Birmingham – the place to do social work

A feature sponsored by Birmingham City Council

Birmingham is a great city, famous for its dynamism, diversity and civic pride. In recent years, Birmingham’s reputation to deliver high quality social work support to its most disadvantaged children and families has not been so high. However, this is now changing. We have developed a new approach which puts direct relationship-based social work at the heart of our service for children and families.

A strong sense of purpose

We have developed an agreed vision and purpose statement about how we work with children and families. At the heart of this is our belief that good social work can help families make the changes necessary in order to care for their children well and meet their needs.

We support social workers in Birmingham to work openly with children and their families to bring about change, building on their strengths, so that parents are able to provide good parenting, firm boundaries and emotional warmth. We are committed to direct social work with families (not just assessment) to support children to remain within their family wherever possible.

We recognise that to bring about change and build resilience in families, who are often very disadvantaged, is difficult and challenging work requiring skilled and confident social workers who need to be supported by good leadership and management, supervision and learning opportunities.

Investing, supporting and leading

Although Birmingham faces budget restrictions, this year sees a £21.6M increase in resources to children’s social work. As well as this significant investment which will see the creation of some 80 new social work posts over the next two years, we are focused on improving support to social workers to improve practice in line with our vision above. As part of this improvement, we are recruiting a chief social work officer and four area principal social workers who will be instrumental to developing robust quality assurance systems and championing learning and support for social workers.

We are shaping a whole system for children and families from early help to child protection, from first contact to adoption. We are developing evidence based methodologies to underpin direct interventions and good assessment across the system. We are creating a culture of learning and accountability and a collaborative and motivating approach to supporting social workers.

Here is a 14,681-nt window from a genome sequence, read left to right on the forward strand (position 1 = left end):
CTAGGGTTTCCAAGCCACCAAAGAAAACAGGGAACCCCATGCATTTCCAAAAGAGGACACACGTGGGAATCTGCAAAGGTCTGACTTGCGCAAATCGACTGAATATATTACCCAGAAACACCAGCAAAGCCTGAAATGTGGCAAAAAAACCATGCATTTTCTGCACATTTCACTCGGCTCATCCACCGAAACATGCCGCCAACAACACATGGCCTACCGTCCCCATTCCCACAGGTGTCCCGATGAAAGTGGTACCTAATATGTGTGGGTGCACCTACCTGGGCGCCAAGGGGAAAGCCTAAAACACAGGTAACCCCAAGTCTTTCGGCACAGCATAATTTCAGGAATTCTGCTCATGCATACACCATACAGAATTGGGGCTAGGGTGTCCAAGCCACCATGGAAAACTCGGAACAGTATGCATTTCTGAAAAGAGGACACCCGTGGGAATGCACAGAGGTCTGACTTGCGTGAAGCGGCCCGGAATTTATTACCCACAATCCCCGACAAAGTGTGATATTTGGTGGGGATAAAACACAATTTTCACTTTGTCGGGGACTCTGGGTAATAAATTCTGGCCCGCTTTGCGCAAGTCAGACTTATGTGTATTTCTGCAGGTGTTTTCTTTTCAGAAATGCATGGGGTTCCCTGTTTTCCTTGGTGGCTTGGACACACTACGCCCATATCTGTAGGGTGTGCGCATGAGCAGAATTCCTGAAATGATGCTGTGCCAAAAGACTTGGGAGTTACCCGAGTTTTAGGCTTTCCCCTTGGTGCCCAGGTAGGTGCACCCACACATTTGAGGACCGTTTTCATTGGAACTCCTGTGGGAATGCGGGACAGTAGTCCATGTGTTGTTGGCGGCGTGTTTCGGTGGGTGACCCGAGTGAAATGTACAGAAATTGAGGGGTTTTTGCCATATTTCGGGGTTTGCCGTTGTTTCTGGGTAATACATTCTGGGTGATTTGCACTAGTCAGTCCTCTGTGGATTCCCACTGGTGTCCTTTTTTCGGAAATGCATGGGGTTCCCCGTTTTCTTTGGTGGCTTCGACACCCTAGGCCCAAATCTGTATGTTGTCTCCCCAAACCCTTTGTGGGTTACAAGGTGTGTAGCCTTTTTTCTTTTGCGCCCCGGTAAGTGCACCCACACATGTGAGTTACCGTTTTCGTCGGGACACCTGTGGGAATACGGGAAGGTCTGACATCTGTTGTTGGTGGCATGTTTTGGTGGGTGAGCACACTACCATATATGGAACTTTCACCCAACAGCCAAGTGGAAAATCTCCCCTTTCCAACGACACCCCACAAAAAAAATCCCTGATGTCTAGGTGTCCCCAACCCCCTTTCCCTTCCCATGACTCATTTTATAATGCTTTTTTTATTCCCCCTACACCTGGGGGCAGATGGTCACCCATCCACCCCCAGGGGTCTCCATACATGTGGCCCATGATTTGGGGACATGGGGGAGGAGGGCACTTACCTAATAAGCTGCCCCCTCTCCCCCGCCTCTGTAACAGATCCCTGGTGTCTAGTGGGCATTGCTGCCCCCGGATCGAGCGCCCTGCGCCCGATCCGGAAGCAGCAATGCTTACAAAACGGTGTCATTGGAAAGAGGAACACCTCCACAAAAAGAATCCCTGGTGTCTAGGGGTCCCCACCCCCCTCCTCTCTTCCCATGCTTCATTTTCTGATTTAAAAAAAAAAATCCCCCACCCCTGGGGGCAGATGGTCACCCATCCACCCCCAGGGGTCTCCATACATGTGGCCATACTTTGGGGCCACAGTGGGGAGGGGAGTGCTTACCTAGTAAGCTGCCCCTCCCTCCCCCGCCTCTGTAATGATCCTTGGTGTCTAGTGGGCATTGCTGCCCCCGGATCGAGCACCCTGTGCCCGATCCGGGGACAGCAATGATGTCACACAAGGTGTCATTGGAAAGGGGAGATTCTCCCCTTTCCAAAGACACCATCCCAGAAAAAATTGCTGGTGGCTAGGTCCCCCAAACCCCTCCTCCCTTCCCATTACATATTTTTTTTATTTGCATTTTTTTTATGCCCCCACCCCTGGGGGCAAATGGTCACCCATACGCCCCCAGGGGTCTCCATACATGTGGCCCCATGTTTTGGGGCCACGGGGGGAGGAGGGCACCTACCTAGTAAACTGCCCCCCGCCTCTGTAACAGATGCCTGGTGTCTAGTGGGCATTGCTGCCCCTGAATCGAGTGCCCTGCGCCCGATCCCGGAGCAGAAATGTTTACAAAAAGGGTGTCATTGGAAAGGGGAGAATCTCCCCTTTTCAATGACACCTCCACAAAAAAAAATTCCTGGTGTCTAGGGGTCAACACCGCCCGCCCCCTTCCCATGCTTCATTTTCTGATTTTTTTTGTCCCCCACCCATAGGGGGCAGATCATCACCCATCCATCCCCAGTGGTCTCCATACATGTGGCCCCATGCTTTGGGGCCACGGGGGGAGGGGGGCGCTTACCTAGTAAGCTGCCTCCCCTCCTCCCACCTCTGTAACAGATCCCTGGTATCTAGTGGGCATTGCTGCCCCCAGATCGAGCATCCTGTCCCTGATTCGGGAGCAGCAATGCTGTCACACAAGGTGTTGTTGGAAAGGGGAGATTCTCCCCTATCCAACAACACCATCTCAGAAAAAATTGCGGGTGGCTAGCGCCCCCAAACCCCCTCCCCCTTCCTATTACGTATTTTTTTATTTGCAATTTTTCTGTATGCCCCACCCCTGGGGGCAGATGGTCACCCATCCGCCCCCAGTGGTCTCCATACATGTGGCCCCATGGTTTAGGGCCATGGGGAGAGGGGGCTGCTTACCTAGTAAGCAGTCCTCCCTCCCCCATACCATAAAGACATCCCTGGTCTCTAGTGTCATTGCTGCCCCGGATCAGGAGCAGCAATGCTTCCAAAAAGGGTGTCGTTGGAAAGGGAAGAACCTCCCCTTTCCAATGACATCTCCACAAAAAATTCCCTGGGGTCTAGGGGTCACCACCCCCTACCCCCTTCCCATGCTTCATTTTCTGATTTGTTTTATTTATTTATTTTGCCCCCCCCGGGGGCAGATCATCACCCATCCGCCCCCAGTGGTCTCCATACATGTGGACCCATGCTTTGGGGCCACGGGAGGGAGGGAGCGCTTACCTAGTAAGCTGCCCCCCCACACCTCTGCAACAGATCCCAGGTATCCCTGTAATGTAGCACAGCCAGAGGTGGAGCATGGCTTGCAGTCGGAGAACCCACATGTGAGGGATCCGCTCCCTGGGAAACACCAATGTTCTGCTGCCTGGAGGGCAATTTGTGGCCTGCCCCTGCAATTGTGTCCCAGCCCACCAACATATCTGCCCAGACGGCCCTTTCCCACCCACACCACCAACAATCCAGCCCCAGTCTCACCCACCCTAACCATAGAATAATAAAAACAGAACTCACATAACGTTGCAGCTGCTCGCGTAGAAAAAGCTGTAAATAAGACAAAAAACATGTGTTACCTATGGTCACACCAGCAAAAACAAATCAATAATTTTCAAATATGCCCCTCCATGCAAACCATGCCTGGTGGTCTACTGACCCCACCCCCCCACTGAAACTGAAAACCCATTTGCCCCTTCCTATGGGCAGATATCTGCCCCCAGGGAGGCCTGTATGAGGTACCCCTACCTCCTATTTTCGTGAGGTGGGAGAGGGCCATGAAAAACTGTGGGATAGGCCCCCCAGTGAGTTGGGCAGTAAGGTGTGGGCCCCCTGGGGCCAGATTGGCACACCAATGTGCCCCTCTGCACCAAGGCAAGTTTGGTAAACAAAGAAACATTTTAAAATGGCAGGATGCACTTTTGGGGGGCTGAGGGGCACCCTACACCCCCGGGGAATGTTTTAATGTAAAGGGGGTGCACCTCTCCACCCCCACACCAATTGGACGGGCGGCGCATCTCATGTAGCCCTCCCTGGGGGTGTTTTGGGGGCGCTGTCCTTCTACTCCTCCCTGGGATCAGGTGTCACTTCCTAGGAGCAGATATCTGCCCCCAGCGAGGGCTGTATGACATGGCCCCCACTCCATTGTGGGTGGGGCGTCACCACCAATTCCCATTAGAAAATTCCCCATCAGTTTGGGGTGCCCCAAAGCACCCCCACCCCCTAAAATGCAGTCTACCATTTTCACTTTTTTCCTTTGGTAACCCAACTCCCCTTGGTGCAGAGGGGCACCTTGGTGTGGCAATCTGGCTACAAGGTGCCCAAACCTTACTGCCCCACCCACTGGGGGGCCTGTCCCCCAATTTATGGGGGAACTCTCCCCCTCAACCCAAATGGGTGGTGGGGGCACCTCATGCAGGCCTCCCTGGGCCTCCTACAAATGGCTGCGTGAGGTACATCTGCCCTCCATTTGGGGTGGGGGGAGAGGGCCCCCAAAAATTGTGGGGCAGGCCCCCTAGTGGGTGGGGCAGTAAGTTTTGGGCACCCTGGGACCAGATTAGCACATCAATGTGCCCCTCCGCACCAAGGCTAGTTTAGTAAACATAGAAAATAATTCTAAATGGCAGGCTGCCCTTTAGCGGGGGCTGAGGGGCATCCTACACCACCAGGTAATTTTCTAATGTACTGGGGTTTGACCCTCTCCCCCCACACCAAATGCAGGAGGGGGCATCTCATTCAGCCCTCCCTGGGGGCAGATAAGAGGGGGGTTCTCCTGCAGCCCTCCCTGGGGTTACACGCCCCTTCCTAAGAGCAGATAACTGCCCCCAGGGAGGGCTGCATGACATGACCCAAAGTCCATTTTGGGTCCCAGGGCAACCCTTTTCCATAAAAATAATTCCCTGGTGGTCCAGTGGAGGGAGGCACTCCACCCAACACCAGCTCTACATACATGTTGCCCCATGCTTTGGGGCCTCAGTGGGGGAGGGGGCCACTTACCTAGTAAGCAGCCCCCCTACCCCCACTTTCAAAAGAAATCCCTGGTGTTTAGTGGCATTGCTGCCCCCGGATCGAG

The cornerstones of a learning culture that enable good social work practice are:

• High quality supervision
• Strong and accessible management support
• Manageable caseloads
• Workforce development around evidence based practice

In Birmingham we are on a journey to ensure that we have all of the above firmly in place. We need social workers and seniors, newly qualified and experienced, and team managers and others who share our concept of effective social work and our vision and purpose. With a stable and committed workforce of social workers we can significantly improve the life chances of disadvantaged children in Birmingham and ensure that Birmingham is the place to do social work.

Are you interested in the chief social work officer or area principal social worker role? Click the job title to apply. Click here for opportunities for social workers and team managers.

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4 Responses to Birmingham – the place to do social work

  1. John April 9, 2015 at 9:08 pm #

    Relatively new to Birmingham but it’s clear to see that the problems that have always dogged Birmingham continue (and are probably worse than ever if you ask the on the ground workers, rather than the vast amount of directors and assistant directors that the Council pays).